Rites of the God-King : 'Santi and Ritual Change in Early Hinduism Hardback
by Marko (Assistant Professor of Sanskrit and Premodern South Asian Religions, Emory Universit Geslani
Part of the Oxford Ritual Studies Series series
Scholars of Vedic religion have long recognized the centrality of ritual categories to Indian thought.
There have been few successful attempts, however, to bring the same systematic rigor of Vedic Scholarship to bear on later "Hindu" ritual.
Excavating the deep history of a prominent ritual category in "classical" Hindu texts, Geslani traces the emergence of a class of rituals known as 'Santi, or appeasement.
This ritual, intended to counteract ominousomens, developed from the intersection of the fourth Vedathe oft-neglected Atharvavedaand the emergent tradition of astral science (Jyotisastra) sometime in the early first millennium, CE.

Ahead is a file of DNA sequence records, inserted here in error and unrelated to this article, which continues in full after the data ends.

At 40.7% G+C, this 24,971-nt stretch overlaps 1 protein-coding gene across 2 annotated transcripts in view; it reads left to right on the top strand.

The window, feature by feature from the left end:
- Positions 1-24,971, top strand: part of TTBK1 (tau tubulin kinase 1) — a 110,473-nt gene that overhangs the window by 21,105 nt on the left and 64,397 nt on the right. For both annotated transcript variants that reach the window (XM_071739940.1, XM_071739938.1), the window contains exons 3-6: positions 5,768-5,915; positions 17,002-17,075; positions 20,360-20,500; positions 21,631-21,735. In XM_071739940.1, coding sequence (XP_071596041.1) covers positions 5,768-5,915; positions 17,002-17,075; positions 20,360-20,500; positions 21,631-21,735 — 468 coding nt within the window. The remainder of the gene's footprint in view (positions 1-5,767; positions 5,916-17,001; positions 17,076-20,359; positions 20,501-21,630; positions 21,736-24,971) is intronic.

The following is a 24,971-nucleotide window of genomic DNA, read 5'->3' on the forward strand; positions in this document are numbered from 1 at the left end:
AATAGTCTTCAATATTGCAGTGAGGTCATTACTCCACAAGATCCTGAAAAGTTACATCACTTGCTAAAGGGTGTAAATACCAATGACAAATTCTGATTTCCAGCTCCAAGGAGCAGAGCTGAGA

Its development would come to have far-reaching consequences on the ideal ritual life of the king in early-medievalBrahmanical society.
The mantric transformations involved in the history of santi led to the emergence of a politicized ritual culture that could encompass both traditional Vedic and newer Hindu performers and practices. From astrological appeasement to gift-giving, coronation, and image worship, Rites of the God-King chronicles the multiple lives and afterlives of a single ritual mode, unveiling the always-inventive work of the priesthood to imagine and enrich royal power.
Along the way, Geslani reveals the surprising role of astrologers in Hindu history, elaborates conceptions of sin and misfortune, and forges new connections between medieval texts and modern practices.
In a work that details ritualforms that were dispersed widely across Asia, he concludes with a reflection on the nature of orthopraxy, ritual change, and the problem of presence in the Hindu tradition.
- Format: Hardback
- Pages: 336 pages
- Publisher: Oxford University Press
- Publication Date: 19/07/2018
- Category: Religion & beliefs
- ISBN: 9780190862886